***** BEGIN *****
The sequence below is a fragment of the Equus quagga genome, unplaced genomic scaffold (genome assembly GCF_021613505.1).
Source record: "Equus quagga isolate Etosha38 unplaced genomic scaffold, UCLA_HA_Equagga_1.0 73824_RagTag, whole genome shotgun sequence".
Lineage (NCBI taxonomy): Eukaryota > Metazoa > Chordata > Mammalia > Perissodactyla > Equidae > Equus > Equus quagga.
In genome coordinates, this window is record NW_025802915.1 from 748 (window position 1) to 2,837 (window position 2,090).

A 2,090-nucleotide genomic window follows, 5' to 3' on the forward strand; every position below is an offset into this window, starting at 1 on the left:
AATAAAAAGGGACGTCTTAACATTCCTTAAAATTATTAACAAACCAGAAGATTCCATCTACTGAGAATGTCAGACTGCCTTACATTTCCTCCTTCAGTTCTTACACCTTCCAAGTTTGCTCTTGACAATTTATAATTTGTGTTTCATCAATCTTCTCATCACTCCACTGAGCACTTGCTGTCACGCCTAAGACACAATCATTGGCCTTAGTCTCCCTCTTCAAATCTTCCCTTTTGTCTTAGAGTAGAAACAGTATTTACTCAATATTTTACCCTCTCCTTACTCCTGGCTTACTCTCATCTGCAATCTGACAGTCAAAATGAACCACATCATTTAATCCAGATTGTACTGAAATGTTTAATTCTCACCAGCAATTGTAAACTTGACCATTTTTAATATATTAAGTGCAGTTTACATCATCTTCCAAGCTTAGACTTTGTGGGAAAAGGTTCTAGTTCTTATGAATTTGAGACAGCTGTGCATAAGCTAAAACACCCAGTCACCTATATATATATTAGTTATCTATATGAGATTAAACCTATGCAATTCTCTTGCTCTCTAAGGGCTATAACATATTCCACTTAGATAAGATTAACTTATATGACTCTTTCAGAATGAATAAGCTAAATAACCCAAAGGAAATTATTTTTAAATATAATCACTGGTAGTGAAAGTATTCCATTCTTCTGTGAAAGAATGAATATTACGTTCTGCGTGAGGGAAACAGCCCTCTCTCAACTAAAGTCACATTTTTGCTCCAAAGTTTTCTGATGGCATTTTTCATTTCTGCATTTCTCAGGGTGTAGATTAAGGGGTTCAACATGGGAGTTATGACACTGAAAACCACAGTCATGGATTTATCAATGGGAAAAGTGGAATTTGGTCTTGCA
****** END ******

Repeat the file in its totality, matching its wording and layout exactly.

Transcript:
The sequence below is a fragment of the Equus quagga genome, unplaced genomic scaffold (genome assembly GCF_021613505.1).
Source record: "Equus quagga isolate Etosha38 unplaced genomic scaffold, UCLA_HA_Equagga_1.0 73824_RagTag, whole genome shotgun sequence".
Lineage (NCBI taxonomy): Eukaryota > Metazoa > Chordata > Mammalia > Perissodactyla > Equidae > Equus > Equus quagga.
In genome coordinates, this window is record NW_025802915.1 from 748 (window position 1) to 2,837 (window position 2,090).

A 2,090-nucleotide genomic window follows, 5' to 3' on the forward strand; every position below is an offset into this window, starting at 1 on the left:
AATAAAAAGGGACGTCTTAACATTCCTTAAAATTATTAACAAACCAGAAGATTCCATCTACTGAGAATGTCAGACTGCCTTACATTTCCTCCTTCAGTTCTTACACCTTCCAAGTTTGCTCTTGACAATTTATAATTTGTGTTTCATCAATCTTCTCATCACTCCACTGAGCACTTGCTGTCACGCCTAAGACACAATCATTGGCCTTAGTCTCCCTCTTCAAATCTTCCCTTTTGTCTTAGAGTAGAAACAGTATTTACTCAATATTTTACCCTCTCCTTACTCCTGGCTTACTCTCATCTGCAATCTGACAGTCAAAATGAACCACATCATTTAATCCAGATTGTACTGAAATGTTTAATTCTCACCAGCAATTGTAAACTTGACCATTTTTAATATATTAAGTGCAGTTTACATCATCTTCCAAGCTTAGACTTTGTGGGAAAAGGTTCTAGTTCTTATGAATTTGAGACAGCTGTGCATAAGCTAAAACACCCAGTCACCTATATATATATTAGTTATCTATATGAGATTAAACCTATGCAATTCTCTTGCTCTCTAAGGGCTATAACATATTCCACTTAGATAAGATTAACTTATATGACTCTTTCAGAATGAATAAGCTAAATAACCCAAAGGAAATTATTTTTAAATATAATCACTGGTAGTGAAAGTATTCCATTCTTCTGTGAAAGAATGAATATTACGTTCTGCGTGAGGGAAACAGCCCTCTCTCAACTAAAGTCACATTTTTGCTCCAAAGTTTTCTGATGGCATTTTTCATTTCTGCATTTCTCAGGGTGTAGATTAAGGGGTTCAACATGGGAGTTATGACACTGAAAACCACAGTCATGGATTTATCAATGGGAAAAGTGGAATTTGGTCTTGCA